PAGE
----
Jaak Madison: Current citizenship policy is the backbone to national independence ({{commentsTotal}})

Since the formation of the new government, meaning beginning last November, more changes have taken place violating national fundamental principles than during any other government, writes MP Jaak Madison (EKRE) in his opinion piece.

The foundations for the functioning of a state are a territory where the state exists and people who form its population. The core of the population consists of citizens who have been granted by the state both privileges (i.e. rights) but also the accompanying obligations.

One obligation before citizenship rights is for example to remain loyal to the constitutional order.

Based on this, every state has established certain requirements to obtain citizenship for those who are not citizens by blood [jus sanguinis]. In Estonia, for example, the requirement is passing a language and citizenship exam which demonstrate people’s ability to converse in the [country’s] official language and their awareness of Estonian history, culture and the Constitution.

Such a political direction has dominated since the restoration of [Estonia’s] independence, but now clouds of threat are gathering and new winds are blowing. Very bad winds.

Since the formation of the new government, meaning beginning last November, more changes have taken place violating national fundamental principles than during any other government. Beginning with the new Legal Aid Act with which the translation of legal aid applications is guaranteed at taxpayers’ expense and ending with the wish to lose the requirement of teaching at least 60 percent [of subjects] in Estonian in foreign language schools.

In less than the three months since the new government’s assumption of office, Prime Minister Jüri Ratas has spoken of changing citizenship policy, i.e. the establishment of zero-option citizenship. If Jevgeni Ossinovski were the one to suggest such a thing, it may even be understandable (although the Social Democrats would like and support this), however coming from the new leader of the supposedly "changed" Center Party, it sounds appalling.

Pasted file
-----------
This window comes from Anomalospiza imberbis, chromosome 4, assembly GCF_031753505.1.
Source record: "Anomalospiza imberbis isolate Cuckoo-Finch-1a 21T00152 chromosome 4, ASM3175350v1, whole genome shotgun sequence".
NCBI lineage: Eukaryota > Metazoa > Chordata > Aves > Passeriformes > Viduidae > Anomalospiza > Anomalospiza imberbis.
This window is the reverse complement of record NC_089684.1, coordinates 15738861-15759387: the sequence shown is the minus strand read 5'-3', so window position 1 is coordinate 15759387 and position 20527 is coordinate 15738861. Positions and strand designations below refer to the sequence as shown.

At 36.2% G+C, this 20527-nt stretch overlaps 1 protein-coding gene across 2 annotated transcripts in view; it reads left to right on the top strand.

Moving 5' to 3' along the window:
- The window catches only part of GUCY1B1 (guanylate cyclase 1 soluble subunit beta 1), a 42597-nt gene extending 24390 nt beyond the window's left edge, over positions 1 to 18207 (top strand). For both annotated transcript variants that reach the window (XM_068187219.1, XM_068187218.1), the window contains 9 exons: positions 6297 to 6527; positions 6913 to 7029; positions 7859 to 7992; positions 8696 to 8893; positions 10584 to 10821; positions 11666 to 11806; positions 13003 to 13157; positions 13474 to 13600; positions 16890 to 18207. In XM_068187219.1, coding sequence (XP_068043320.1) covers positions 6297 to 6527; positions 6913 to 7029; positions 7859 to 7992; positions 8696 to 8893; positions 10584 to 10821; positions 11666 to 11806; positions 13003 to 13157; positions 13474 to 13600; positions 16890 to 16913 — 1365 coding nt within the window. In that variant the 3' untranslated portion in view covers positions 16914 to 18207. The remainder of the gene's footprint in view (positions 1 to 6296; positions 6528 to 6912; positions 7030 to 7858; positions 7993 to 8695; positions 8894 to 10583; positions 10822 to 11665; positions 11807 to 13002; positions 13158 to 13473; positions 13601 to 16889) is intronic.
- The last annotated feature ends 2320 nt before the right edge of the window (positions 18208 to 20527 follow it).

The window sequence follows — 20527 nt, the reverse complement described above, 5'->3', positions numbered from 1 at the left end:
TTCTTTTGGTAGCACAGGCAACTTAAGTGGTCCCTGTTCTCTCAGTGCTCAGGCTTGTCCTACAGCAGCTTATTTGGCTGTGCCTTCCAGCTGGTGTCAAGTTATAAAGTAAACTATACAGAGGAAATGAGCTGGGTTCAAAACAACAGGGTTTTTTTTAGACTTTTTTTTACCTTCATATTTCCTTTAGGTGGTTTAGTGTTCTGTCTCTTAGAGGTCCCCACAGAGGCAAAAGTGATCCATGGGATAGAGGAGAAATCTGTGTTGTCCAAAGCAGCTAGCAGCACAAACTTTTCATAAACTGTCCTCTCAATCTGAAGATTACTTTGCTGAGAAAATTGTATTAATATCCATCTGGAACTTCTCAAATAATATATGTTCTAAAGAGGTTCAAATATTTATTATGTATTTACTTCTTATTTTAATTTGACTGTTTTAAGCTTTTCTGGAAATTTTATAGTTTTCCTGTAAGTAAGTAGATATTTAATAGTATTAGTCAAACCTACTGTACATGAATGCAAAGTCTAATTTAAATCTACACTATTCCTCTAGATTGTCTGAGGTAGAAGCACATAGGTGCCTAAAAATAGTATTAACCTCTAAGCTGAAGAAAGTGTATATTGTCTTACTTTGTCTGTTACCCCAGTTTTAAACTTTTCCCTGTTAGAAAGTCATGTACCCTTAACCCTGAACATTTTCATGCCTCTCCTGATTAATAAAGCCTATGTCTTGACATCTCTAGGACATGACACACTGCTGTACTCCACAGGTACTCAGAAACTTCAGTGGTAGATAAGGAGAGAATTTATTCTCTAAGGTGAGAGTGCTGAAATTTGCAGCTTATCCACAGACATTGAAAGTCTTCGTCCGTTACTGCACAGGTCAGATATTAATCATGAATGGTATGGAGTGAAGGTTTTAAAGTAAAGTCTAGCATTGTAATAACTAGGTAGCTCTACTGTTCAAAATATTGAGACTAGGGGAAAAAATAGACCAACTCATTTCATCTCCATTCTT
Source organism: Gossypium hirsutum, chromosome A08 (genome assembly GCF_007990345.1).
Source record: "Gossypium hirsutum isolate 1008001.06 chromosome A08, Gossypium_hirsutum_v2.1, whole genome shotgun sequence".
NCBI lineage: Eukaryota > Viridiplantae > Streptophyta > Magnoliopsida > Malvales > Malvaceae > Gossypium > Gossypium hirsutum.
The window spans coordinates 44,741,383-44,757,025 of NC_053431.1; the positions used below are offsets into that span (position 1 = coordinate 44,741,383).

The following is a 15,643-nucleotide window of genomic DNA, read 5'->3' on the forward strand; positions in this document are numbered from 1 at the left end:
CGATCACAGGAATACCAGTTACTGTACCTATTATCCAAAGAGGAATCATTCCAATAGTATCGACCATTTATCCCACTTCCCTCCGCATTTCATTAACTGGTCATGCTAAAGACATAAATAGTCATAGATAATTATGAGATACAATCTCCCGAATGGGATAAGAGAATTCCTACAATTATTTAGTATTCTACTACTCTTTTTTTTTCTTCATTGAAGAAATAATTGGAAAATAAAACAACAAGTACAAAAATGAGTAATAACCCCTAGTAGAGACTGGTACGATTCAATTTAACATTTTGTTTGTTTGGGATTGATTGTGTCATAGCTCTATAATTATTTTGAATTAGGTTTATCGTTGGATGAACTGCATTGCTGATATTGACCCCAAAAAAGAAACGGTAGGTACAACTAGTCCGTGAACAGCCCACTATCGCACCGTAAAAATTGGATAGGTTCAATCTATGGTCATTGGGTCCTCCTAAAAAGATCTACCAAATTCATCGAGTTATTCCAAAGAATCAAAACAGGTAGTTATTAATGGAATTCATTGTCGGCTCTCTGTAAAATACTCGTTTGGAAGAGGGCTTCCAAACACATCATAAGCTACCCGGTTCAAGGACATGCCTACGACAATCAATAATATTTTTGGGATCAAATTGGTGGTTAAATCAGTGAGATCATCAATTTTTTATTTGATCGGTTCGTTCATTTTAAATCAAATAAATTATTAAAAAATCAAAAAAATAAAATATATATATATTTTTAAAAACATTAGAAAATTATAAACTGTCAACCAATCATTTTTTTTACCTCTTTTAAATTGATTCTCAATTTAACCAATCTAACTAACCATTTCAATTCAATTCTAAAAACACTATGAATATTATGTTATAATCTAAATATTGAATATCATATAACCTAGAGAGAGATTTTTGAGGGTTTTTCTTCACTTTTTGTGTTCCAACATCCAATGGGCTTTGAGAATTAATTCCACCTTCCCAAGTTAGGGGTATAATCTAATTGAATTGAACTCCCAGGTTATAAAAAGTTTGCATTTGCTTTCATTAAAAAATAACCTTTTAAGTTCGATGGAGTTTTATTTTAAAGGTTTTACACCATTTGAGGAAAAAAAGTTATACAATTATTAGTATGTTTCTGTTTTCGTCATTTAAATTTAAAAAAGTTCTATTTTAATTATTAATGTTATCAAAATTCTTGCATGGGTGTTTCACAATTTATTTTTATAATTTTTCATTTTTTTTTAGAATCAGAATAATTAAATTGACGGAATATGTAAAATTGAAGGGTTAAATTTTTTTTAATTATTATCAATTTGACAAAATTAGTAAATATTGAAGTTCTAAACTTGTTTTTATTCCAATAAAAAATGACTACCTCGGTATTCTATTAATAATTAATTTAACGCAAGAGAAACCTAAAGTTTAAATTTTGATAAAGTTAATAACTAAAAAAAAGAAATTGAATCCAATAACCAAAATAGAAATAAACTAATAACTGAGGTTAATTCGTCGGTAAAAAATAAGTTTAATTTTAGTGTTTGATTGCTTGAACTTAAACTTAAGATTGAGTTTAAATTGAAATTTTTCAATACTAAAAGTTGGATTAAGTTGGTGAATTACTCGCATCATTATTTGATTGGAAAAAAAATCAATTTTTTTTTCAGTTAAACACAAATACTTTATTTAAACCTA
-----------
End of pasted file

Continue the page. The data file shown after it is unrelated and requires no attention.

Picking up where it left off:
This actually proves, however, that the Center Party is exactly the same as it was during the Savisaar era and is essentially a pro-Russian party who depends in elections on non-Estonians who speak another language.

I’d like to remind all MPs — especially members of the Center Party parliamentary group — that we have given an oath of office with which we have sworn to remain loyal to the constitutional order. Thus with our work we must ensure the preservation of Estonia as a nation state together with its language, culture and ethnicity. All actions and statements which go against this principle are a violation of the oath of office.

If greed and addiction to certain interest groups begins directing viable policy, such a party and its MPs should not be allowed a place at the country’s helm.

Only just over 900,000 Estonians live in the Republic of Estonia. Under a million! Non-Estonians make up 25 percent [of the population]. At the beginning of 2016, nearly 80,000 stateless persons lived in Estonia on a permanent basis and the new prime minister would like to gift most of them citizenship as the Center Party’s constituency depends directly upon it. But even this only in a dream, as a number of signs point toward the opportunity to form a new political party based on Russian interests.

One can only speculate as to which direction those individuals will take who in decades have neither wished for nor wanted Estonian citizenship and would only receive it as a result of decisions based on the interests of one political party.

This is dangerous to Estonia’s independence, this cannot be accepted and this must be prevented by all means possible.

Dear head of government, remind yourself of your obligation and oath of office: our goal is to defend and develop the Estonian identity and the nation state, not political cynicism.
Jaak Madison is an MP and deputy chairman of the Conservative People’s Party of Estonia (EKRE).

Editor: Editor: Aili Vahtla

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